Do Unto Others focuses on the Middle East, (nonviolent) social movements, and how I make sense of my place in the world. I'm currently based in Cairo, Egypt doing peacebuilding and community development.
Here are my beliefs. Beliefs about God, peacemaking, Israel/Palestine, and the intersection of those three things. These are my convictions about serving with Christian Peacemaker Teams in the village of At-Tuwani in the West Bank. I am welcome to questions, comments, and dialogue.
Oh, one more thing, click on the far top-right button of the document window to see the document full screen.
Just war theory has become a very malleable and subjective theory. Those desiring to provide a justification for a certain war often find any reason that provides "legitimate" justification for the use of lethal force. The problem is that the just war criteria is exactly that, a set of established criteria. Seven points need to be satisfied to establish the right to go to war. Often when Christians attempt to cite just war theory, these seven points are not met, or even acknowledged.
Even more, certain assumptions are usually made by proponents of this personal "just war" theory. Walter Wink, using the work of John Howard Yoder, identifies these assumptions. Wink identifies "that one's own family, friends, and compatriots are more to be loved, or are more beloved of God, than one's enemies. It assumes that the life of the attacker is worth less than that of the attacked. It assumes that responsibility for preventing evil is an expression of divine love even if it involves the death of the aggressor. And it assumes that letting evil happen is as blameworthy as committing it. It also assumes that tyranny is worse than war; that national sovereignty is essential for national identity and integrity; that the intention of liberating one's people from despotic rule authorizes the use of unloving methods; and that God is so interested in our nation and its political and economic system that everything must be risked to preseve it."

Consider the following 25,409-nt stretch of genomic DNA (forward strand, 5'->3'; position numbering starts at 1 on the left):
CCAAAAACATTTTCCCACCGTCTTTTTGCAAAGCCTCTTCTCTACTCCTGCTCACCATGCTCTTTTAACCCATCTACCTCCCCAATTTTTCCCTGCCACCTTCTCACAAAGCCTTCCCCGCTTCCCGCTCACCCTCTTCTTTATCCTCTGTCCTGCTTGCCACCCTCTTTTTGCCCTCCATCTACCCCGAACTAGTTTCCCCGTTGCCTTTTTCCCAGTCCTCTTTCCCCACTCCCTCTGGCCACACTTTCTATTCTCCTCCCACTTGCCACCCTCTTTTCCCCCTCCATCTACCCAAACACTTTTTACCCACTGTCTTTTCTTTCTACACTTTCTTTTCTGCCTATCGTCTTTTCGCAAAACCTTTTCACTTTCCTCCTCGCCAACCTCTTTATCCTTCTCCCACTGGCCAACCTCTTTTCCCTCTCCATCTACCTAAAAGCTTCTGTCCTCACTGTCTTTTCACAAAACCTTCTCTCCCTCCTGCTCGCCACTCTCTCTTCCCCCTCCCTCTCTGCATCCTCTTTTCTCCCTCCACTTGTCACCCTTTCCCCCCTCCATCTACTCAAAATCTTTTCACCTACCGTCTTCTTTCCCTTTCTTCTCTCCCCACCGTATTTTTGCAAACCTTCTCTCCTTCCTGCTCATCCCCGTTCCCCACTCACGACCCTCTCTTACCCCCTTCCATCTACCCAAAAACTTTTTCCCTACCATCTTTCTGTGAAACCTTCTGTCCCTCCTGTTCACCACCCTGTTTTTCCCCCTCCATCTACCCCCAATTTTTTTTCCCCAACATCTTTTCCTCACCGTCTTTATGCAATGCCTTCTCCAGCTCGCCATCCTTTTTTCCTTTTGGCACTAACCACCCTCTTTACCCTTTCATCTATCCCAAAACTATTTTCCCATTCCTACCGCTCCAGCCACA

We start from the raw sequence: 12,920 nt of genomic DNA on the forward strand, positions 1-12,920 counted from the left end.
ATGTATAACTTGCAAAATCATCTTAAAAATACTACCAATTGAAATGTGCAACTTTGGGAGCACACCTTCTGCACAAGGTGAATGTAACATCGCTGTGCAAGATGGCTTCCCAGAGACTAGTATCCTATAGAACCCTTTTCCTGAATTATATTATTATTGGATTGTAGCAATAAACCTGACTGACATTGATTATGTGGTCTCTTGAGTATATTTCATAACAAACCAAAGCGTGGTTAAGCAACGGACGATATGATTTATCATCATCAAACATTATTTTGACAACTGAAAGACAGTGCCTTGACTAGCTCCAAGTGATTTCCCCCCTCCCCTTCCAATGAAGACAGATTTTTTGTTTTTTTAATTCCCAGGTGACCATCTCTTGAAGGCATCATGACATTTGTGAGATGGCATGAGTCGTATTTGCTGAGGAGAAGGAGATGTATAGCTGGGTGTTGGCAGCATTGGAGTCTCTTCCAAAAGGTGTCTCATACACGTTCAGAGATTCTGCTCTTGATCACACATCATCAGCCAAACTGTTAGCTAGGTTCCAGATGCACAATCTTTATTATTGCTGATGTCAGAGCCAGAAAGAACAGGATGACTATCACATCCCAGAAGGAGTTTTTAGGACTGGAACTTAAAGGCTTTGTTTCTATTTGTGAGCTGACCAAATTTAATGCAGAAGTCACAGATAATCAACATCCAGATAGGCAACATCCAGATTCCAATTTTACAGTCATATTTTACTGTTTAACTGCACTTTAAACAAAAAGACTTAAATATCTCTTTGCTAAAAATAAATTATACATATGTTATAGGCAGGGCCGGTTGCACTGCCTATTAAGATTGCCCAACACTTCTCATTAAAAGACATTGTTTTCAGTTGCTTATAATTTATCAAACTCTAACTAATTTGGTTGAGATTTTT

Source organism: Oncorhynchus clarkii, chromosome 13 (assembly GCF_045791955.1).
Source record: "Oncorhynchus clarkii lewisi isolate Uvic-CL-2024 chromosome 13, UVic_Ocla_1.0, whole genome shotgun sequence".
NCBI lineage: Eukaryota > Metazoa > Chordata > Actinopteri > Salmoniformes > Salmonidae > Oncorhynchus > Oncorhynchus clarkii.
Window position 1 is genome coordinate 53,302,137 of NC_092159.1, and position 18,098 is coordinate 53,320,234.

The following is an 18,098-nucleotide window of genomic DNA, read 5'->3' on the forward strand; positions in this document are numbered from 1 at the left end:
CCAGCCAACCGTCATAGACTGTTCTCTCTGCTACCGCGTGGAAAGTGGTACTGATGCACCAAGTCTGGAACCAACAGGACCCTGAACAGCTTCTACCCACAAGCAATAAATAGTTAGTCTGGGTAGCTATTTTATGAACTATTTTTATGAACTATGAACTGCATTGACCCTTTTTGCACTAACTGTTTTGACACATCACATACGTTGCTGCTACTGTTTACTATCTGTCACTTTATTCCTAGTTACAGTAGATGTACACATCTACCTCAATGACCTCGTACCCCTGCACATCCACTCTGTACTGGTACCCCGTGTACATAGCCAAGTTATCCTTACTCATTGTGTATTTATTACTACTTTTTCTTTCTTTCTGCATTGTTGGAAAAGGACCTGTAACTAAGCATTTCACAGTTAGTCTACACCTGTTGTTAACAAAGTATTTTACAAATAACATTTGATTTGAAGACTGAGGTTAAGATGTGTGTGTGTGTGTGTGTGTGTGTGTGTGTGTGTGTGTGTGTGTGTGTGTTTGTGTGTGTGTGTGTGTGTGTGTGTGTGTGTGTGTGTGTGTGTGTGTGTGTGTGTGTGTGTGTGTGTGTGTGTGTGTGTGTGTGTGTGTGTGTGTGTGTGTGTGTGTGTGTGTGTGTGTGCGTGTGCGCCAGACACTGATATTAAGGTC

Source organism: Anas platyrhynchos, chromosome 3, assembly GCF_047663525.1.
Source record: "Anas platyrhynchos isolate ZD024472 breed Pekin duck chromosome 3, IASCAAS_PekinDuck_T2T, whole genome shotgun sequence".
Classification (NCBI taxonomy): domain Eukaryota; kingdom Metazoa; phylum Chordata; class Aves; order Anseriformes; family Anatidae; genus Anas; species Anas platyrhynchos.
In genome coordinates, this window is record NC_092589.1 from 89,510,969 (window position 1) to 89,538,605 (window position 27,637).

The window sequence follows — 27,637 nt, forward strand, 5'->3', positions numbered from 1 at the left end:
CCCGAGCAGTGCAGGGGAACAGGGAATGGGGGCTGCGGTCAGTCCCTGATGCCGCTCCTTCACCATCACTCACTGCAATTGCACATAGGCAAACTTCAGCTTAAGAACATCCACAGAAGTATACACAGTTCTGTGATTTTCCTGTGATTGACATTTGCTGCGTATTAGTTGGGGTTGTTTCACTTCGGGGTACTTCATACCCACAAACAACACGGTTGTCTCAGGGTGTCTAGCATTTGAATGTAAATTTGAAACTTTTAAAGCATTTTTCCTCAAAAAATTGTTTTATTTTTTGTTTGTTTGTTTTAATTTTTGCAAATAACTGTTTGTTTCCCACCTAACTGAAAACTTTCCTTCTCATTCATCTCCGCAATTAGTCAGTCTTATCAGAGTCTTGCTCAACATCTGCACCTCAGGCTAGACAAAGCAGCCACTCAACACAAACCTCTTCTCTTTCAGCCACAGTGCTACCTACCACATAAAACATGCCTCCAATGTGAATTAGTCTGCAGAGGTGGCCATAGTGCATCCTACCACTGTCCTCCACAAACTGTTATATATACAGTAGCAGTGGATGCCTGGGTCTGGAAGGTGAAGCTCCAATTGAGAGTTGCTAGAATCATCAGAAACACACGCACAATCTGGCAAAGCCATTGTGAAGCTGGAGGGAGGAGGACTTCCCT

A starting point for us may be to actually use this criteria for just war. I am certainly willing to concede that Christian ethicists and theologians abiding by this criteria will avoid some unnecessary wars. Yet, Walter Wink pushes us further. Wink proposes that "we terminate all talk of just wars...'just war' sounds too much like 'war is justifiable'...Christians can no more speak of just war than of just rape, or just child abuse, or just massacres."
These suggestions are difficult, but we have seen in our history how very slippery the slope becomes when wars begin to be justified.
I am committed to working with Christian Peacemaker Teams for the next 3 years. I am headed to the South Hebron Hills in Palestine (also known as the West Bank or the Occupied Palestinian Territories). The village where I will be living is called At-Tuwani.
The work of Christian Peacemaker Teams in Palestine involves accompanying shepherds, farmers, and schoolchildren as they face the threat of violence while going about their daily lives. We also call the oppressors and the armed actors to accountability.
Of course there are more specifics and more things I don't know about the work yet, but that is the skeleton. I'll be roughing it in the village, no running water, 5 people sleeping in a room, limited electricity...but I am eager to do this work. I am eager to practically engage the question: What would happen if Christians devoted the same discipline and self-sacrifice to nonviolent peacemaking that armies devote to war?"
p.s. Shortly I will be posting two things:  A statement of conviction (why I am called to do this work) and  A support letter. So be on the lookout for those.